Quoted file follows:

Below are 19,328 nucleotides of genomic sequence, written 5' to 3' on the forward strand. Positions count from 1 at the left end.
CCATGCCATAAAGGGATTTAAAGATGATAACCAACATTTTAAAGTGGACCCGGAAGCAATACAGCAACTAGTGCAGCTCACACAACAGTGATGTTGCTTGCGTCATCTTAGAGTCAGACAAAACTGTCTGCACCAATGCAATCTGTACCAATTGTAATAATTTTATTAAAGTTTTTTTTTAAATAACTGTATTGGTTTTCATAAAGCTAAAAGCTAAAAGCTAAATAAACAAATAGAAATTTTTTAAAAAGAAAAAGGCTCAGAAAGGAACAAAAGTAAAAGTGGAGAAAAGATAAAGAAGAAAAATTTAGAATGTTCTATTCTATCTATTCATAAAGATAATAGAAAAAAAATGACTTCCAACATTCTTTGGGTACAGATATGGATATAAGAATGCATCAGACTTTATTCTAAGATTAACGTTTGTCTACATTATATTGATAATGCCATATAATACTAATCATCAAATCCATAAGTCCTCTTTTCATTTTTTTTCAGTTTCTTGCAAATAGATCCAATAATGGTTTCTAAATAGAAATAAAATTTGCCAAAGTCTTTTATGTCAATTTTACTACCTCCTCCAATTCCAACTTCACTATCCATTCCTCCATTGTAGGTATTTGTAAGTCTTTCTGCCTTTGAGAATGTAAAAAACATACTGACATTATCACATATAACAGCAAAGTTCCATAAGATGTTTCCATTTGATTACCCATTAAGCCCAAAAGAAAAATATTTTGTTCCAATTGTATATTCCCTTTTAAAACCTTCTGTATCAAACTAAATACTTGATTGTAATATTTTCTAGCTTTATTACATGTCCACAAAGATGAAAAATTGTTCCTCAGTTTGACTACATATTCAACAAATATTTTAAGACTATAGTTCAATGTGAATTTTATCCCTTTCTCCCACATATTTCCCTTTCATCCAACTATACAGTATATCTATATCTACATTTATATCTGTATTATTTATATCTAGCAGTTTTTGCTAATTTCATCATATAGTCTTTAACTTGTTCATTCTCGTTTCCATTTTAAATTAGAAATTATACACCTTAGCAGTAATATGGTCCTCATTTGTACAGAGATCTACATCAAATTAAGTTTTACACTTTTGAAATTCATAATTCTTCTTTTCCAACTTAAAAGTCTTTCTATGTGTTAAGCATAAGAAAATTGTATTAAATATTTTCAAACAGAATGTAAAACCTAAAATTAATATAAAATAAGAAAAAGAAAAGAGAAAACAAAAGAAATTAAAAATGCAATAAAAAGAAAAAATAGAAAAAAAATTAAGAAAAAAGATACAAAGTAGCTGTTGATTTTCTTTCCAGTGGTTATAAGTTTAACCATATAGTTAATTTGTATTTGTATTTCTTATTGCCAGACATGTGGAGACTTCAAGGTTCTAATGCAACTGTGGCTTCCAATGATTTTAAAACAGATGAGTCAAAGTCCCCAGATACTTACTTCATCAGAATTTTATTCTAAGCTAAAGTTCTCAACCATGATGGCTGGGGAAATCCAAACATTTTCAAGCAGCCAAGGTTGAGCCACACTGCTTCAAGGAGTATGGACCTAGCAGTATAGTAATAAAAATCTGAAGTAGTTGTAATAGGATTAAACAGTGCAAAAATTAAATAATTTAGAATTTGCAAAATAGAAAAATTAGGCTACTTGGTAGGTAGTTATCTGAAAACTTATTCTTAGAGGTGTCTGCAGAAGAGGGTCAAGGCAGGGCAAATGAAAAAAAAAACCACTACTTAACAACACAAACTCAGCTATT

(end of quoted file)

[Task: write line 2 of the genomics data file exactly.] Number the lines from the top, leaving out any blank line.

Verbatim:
CCATGCCATAAAGGGATTTAAAGATGATAACCAACATTTTAAAGTGGACCCGGAAGCAATACAGCAACTAGTGCAGCTCACACAACAGTGATGTTGCTTGCGTCATCTTAGAGTCAGACAAAACTGTCTGCACCAATGCAATCTGTACCAATTGTAATAATTTTATTAAAGTTTTTTTTTAAATAACTGTATTGGTTTTCATAAAGCTAAAAGCTAAAAGCTAAATAAACAAATAGAAATTTTTTAAAAAGAAAAAGGCTCAGAAAGGAACAAAAGTAAAAGTGGAGAAAAGATAAAGAAGAAAAATTTAGAATGTTCTATTCTATCTATTCATAAAGATAATAGAAAAAAAATGACTTCCAACATTCTTTGGGTACAGATATGGATATAAGAATGCATCAGACTTTATTCTAAGATTAACGTTTGTCTACATTATATTGATAATGCCATATAATACTAATCATCAAATCCATAAGTCCTCTTTTCATTTTTTTTCAGTTTCTTGCAAATAGATCCAATAATGGTTTCTAAATAGAAATAAAATTTGCCAAAGTCTTTTATGTCAATTTTACTACCTCCTCCAATTCCAACTTCACTATCCATTCCTCCATTGTAGGTATTTGTAAGTCTTTCTGCCTTTGAGAATGTAAAAAACATACTGACATTATCACATATAACAGCAAAGTTCCATAAGATGTTTCCATTTGATTACCCATTAAGCCCAAAAGAAAAATATTTTGTTCCAATTGTATATTCCCTTTTAAAACCTTCTGTATCAAACTAAATACTTGATTGTAATATTTTCTAGCTTTATTACATGTCCACAAAGATGAAAAATTGTTCCTCAGTTTGACTACATATTCAACAAATATTTTAAGACTATAGTTCAATGTGAATTTTATCCCTTTCTCCCACATATTTCCCTTTCATCCAACTATACAGTATATCTATATCTACATTTATATCTGTATTATTTATATCTAGCAGTTTTTGCTAATTTCATCATATAGTCTTTAACTTGTTCATTCTCGTTTCCATTTTAAATTAGAAATTATACACCTTAGCAGTAATATGGTCCTCATTTGTACAGAGATCTACATCAAATTAAGTTTTACACTTTTGAAATTCATAATTCTTCTTTTCCAACTTAAAAGTCTTTCTATGTGTTAAGCATAAGAAAATTGTATTAAATATTTTCAAACAGAATGTAAAACCTAAAATTAATATAAAATAAGAAAAAGAAAAGAGAAAACAAAAGAAATTAAAAATGCAATAAAAAGAAAAAATAGAAAAAAAATTAAGAAAAAAGATACAAAGTAGCTGTTGATTTTCTTTCCAGTGGTTATAAGTTTAACCATATAGTTAATTTGTATTTGTATTTCTTATTGCCAGACATGTGGAGACTTCAAGGTTCTAATGCAACTGTGGCTTCCAATGATTTTAAAACAGATGAGTCAAAGTCCCCAGATACTTACTTCATCAGAATTTTATTCTAAGCTAAAGTTCTCAACCATGATGGCTGGGGAAATCCAAACATTTTCAAGCAGCCAAGGTTGAGCCACACTGCTTCAAGGAGTATGGACCTAGCAGTATAGTAATAAAAATCTGAAGTAGTTGTAATAGGATTAAACAGTGCAAAAATTAAATAATTTAGAATTTGCAAAATAGAAAAATTAGGCTACTTGGTAGGTAGTTATCTGAAAACTTATTCTTAGAGGTGTCTGCAGAAGAGGGTCAAGGCAGGGCAAATGAAAAAAAAAACCACTACTTAACAACACAAACTCAGCTATT